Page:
“Classes should have one reason to change.”
The rationale behind the SRP is simple: editing classes risks breaking the code in them. Once code is tested and out there working, we’d ideally prefer to leave it that way. If a class contains code that changes at different times for different reasons, the risk is of breaking code that really didn’t need to change just because it’s in the same class as code that did. (There’s another, much more compelling reason for our classes – and methods and functions – to do only one job, which is explained on the course.)
But “class” is a red herring here. Really, it’s sources files. (Or modules.) Editing code in a source file risks breaking other code in the same file.
Here I can easily imagine wanting to change the XML output without changing the logic of a bank transfer. This module has two reasons to change. So we should split it up.
“Classes should be open to extension and closed to modification”
Once a class is tested and released, modifying it risks breaking it – and any code that depends on it. A safer way to add functionality to an existing system is to extend the existing code without editing it.
This means our code needs to be designed in a way that makes extending easy. Now, this design principle arguably belongs more in the days of C++ and a few other statically-typed languages where, if you want a class to be open to extension, you have to design it a certain way (e.g., any methods you plan to override need to be declared as virtual. The love for pure interfaces for everything was born of this era.)
In the modern era of dynamic languages and duck typing, it’s very easy to swap one implementation with another – provided the client hasn’t directly referenced that implementation (which is what the D in SOLID is all about.)
Back in the day, we no doubt had inheritance in mind. But that has very much fallen out of favour in recent years, and now many developers prefer composition instead. A subclass that presents the same interface as a base class, and delegates method calls to an instance of the base class internally is logically the same as implementation inheritance.
The functional equivalent of that would be a function with the same signature as the “base” function that internaly delegates to it.
Imagine we wanted to extend a function for borrowing videos from a library so that we can prevent people from borrowing titles they’re too young to see:
All we have to do is create a new function that has an identical signature, that calls the original borrow() function.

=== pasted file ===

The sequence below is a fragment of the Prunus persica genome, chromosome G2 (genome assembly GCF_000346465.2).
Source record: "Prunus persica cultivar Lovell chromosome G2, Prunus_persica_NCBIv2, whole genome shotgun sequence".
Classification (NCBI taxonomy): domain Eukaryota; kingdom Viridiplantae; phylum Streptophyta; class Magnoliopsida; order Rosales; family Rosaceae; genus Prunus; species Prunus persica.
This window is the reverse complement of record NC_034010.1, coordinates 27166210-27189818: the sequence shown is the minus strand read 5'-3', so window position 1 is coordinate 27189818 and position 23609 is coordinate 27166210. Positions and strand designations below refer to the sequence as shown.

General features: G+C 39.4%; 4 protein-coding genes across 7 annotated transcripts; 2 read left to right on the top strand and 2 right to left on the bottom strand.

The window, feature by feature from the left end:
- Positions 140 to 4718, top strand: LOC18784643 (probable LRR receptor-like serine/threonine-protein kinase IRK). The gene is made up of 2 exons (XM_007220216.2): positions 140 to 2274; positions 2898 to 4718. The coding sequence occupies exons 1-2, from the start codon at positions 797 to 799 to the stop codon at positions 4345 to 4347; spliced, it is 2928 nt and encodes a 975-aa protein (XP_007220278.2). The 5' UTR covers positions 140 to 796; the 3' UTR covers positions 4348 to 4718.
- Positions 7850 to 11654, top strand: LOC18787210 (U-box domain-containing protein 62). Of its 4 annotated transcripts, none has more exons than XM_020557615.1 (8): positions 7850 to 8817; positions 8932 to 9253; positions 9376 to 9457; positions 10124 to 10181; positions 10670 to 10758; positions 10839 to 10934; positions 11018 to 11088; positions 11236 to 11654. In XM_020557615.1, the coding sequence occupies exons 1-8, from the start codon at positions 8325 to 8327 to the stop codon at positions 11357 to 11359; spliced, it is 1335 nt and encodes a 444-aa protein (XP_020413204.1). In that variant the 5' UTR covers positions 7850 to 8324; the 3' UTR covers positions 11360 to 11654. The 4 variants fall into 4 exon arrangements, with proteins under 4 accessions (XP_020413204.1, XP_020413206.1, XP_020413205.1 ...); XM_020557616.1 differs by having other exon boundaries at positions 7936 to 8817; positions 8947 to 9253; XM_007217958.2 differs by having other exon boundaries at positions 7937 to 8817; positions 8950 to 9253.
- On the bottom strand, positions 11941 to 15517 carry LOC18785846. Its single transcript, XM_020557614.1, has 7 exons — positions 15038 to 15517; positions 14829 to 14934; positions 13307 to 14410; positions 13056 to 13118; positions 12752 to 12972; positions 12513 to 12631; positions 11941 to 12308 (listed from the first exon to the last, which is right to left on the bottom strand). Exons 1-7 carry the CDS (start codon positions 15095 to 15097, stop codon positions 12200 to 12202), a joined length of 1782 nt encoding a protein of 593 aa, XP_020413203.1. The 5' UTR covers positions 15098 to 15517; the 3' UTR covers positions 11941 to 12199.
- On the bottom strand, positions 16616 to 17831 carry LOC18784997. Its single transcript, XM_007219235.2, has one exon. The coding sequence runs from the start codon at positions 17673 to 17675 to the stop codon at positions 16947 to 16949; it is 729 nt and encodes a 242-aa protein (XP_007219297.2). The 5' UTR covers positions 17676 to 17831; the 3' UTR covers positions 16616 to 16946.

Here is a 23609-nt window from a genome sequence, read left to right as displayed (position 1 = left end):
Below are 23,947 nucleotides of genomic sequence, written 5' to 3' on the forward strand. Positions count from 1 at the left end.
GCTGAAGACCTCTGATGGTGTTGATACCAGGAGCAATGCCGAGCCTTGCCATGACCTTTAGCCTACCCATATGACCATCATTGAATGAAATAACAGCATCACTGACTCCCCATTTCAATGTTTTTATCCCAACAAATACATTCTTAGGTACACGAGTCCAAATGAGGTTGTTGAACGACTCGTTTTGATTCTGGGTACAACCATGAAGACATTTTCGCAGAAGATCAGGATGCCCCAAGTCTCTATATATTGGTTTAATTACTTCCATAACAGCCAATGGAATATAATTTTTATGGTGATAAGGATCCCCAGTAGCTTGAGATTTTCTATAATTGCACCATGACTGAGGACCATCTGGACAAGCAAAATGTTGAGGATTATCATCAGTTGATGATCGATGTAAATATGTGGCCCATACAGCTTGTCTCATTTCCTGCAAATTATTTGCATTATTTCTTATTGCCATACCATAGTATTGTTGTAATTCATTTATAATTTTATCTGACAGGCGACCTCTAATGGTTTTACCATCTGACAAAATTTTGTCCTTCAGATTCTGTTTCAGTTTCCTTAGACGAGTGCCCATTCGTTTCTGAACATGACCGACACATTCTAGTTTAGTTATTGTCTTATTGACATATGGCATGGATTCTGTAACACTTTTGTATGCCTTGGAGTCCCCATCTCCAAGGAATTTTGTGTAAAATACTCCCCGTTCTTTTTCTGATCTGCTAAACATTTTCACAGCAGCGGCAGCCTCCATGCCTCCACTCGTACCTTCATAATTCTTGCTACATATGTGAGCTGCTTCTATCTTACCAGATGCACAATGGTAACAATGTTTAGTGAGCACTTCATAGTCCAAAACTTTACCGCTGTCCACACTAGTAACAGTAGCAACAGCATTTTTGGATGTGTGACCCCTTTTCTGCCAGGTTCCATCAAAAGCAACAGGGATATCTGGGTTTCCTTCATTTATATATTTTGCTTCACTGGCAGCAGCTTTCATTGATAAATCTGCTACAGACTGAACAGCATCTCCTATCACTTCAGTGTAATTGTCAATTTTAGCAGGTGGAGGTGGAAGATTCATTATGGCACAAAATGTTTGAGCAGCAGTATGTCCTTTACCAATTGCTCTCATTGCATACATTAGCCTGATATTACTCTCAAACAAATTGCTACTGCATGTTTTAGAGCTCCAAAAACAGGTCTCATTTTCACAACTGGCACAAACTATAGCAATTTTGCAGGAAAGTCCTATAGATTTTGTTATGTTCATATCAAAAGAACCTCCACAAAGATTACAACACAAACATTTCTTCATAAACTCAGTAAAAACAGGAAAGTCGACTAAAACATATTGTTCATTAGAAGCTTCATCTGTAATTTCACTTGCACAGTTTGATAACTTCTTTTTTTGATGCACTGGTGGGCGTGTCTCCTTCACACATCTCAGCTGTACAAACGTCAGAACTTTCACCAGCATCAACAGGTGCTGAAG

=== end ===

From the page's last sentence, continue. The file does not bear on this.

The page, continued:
“An instance of a class can be substituted with an instance of any of its subclasses”
The example above solves the problem of syntactic swappability of a function with an extended version that has the same signature. But… it’s not quite as simple as just syntax in many cases of extension.
First of all, you may have noticed that the extended function relies on customers having an age, and videos having a rating. We didn’t just extend the function, we extended the data structure (in this case, the JSON object) the function accesses. Any client passing in the old data structure will cause an unhandled exception.
Also, the client could be in for a nasty surprise if the customer is too young for the video they’re borrowing, in the shape of an unexpected error. We’d have to rewrite the client code. Ths is how ripples start in our code that can spread from the module we changed/extended to the rest of the code, making even the smallest changes very expensive.
Ideally, we want to be able to extend the software without having to rewrite client code. And that means, in practice, that – as far as existing clients are concerned – the contracts for calling functions must still hold.
The original borrow() function has no precondition. Any customer can borrow any video. The extended version requires the customer be old enough. So there are scenarios for using borrow() the client thinks are valid that no longer are. (Imagine turning up to the airport with your ticket and your passport, and not being allowed to board the flight because, on your way to the airport, they added a requirement to bring the pilot a bunch of bananas.)